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The Project

The RamCompare project has been running since 2015 and is now in its ninth lambing season. The pilot project is designed to trial strategies for capturing commercial data collected from slaughter lambs in the UK sheep industry. It is similar to central progeny tests that are taking place in Australia, New Zealand and Ireland.

Phase I

The first stage of the project developed a network of six commercial farms that used artificial insemination (AI) and single-sire mating to produce a crop of over 500 lambs per farm per year. In the UK sheep industry the sire of slaughter lambs is not usually known, so this approach has enabled sire information to be collected and commercial lamb data to be tracked from birth to slaughter.

67 rams from five breeds – Texel, Suffolk, Charollais, Hampshire Down and Meatlinc – were tested across these flocks over the 2016 and 2017 lambing seasons. The rams were representative of the top 20 per cent of their breed based on their estimated breeding values (EBVs) and the AI sires had good genetic linkage to other pedigree flocks.

Data from their lambs was collected from birth through to slaughter. This data was evaluated to see whether its inclusion in the rams’ genetic evaluations identifies genetic differences between sires and improved the accuracy of genetic predictions. A ranking of the tested rams, based on commercially important traits, was generated at the end of the first stage of the project in November 2017.

Phase II

The second stage of the project increased the number of farms involved, the breeds involved and enabled the geneticists to spend time assessing data collected on carcase primal weights and shear force. The number of rams nominated and selected increased, enabling a greater diversity of breeding lines to be assessed. The project now includes progeny data from all Terminal sire breeds.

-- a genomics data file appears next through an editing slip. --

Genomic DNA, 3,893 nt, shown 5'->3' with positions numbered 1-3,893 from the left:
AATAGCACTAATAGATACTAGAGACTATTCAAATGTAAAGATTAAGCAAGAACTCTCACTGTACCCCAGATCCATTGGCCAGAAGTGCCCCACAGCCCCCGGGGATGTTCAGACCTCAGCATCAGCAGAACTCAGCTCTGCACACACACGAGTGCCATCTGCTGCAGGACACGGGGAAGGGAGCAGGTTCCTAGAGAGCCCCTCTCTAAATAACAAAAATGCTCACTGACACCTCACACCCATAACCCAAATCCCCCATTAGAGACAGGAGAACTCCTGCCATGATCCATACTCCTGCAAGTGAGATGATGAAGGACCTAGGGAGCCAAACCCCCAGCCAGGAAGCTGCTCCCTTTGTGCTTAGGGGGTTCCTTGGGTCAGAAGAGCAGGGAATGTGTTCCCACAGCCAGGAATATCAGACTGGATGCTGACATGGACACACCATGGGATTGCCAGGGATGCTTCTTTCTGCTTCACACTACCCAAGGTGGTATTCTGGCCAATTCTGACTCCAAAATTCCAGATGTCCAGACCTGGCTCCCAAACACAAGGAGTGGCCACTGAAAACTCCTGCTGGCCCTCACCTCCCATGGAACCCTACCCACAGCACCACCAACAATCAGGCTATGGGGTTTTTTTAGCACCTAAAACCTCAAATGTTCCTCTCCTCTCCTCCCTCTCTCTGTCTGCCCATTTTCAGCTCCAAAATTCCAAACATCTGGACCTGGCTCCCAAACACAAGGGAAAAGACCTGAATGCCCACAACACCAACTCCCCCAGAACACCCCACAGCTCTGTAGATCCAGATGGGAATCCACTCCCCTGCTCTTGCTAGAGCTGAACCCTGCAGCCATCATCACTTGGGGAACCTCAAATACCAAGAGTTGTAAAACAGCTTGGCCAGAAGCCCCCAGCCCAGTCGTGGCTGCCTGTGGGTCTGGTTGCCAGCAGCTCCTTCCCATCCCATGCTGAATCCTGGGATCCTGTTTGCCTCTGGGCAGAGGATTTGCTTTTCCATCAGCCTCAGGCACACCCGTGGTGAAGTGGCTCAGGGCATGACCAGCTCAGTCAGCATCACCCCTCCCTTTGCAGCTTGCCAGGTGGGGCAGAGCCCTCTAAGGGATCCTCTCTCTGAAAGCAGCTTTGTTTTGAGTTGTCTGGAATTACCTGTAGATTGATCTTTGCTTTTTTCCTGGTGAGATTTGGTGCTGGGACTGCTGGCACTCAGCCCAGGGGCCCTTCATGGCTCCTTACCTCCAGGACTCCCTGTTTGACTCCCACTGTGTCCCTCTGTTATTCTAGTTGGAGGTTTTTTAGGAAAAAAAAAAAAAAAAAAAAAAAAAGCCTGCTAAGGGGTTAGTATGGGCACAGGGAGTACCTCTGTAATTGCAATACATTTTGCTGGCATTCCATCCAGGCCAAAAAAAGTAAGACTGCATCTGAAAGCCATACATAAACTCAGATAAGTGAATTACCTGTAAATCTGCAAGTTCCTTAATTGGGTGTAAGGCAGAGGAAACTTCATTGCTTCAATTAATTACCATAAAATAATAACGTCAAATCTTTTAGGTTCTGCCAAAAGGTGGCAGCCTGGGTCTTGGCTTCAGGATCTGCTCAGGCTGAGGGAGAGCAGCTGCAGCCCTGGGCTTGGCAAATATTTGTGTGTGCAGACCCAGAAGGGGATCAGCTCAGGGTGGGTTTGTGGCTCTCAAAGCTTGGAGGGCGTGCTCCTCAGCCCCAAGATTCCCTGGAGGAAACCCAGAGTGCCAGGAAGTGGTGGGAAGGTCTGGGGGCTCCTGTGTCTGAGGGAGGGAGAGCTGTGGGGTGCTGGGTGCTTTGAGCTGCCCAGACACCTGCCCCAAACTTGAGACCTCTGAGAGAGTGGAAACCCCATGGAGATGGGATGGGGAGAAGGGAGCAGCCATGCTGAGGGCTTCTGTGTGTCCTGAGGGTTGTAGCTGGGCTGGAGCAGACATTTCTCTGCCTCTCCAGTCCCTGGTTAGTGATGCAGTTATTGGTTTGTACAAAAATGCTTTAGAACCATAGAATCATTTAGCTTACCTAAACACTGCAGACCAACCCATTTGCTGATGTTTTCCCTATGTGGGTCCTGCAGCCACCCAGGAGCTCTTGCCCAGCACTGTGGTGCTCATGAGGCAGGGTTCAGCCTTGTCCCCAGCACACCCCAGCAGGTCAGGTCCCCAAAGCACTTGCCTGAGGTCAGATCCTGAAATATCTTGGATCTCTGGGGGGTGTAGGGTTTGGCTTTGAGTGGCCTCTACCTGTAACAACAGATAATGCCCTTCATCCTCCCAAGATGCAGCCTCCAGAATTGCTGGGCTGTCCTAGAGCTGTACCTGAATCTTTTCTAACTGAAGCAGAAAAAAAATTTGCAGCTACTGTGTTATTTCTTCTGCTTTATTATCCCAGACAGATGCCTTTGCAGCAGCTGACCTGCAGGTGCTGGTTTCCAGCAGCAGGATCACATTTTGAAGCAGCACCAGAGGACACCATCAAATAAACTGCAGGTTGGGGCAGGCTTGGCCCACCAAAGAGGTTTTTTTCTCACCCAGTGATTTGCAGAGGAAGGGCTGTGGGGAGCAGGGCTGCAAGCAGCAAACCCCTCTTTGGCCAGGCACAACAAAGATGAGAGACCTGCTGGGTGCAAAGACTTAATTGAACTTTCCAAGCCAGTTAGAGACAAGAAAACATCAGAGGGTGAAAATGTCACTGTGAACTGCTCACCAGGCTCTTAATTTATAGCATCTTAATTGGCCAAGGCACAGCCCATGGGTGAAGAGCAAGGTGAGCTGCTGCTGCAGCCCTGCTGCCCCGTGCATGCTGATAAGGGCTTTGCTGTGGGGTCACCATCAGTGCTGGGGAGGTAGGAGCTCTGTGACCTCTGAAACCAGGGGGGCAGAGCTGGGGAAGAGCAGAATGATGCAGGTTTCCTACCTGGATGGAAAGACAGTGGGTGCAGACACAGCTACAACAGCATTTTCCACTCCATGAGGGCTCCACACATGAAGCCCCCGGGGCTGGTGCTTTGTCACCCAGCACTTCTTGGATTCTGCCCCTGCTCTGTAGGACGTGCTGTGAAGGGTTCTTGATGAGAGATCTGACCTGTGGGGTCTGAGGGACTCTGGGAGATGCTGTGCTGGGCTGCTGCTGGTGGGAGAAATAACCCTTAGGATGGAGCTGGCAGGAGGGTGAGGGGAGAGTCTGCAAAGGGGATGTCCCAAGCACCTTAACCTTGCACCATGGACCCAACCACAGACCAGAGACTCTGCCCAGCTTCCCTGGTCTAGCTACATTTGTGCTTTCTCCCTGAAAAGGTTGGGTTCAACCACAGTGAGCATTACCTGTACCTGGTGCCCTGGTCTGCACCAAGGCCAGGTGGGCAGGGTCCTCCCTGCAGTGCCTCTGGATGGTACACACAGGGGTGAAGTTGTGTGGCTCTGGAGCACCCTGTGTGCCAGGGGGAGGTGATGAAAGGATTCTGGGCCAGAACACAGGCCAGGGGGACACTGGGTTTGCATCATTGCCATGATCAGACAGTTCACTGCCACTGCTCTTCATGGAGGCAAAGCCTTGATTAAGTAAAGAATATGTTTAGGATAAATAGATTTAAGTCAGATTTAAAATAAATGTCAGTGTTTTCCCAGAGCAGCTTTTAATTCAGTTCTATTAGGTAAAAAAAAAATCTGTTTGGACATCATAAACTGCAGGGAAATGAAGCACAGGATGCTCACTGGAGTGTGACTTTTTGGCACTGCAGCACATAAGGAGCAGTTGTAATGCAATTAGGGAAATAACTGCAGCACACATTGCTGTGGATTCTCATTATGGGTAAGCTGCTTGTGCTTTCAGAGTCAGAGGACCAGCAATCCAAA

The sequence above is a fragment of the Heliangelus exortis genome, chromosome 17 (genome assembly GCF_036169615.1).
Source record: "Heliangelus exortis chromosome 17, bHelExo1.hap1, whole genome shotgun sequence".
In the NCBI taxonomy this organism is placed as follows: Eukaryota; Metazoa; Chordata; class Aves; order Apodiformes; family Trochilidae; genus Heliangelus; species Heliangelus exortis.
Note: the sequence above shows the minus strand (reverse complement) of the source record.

Phase III

AHDB, QMS and HCC recognise how vital animal breeding and genetics are for the future of the sheep industry and remain committed to the support of this project as a major part of their technical activity.

Announced in spring 2021, the joint-levy support will:

  • Provide a commercial performance testing service for recorded rams
  • Promote performance recording to demonstrate the economic benefit of using superior genetics
  • Widen the collection of abattoir phenotypes to include commercial farm data, while investigating how abattoir traits are assessed within Signet’s Terminal Sire evaluations
  • Support data collection and artificial insemination (AI), to establish additional “bolt-on” projects where producers are encouraged to come together to build these valuable industry datasets
  • Develop understanding of the genetic link between traits measured on farm and those derived from slaughter data
  • Provide feedback as to whether current pedigree recording strategies (including the use of CT) within ram breeding flocks are fit for purpose, providing an accurate series of proxy traits on which to base ram selection or whether new approaches are required to accelerate genetic gain within the national flock, aligned to commercial breeding objectives.

There are even a couple of short videos about RamCompare posted online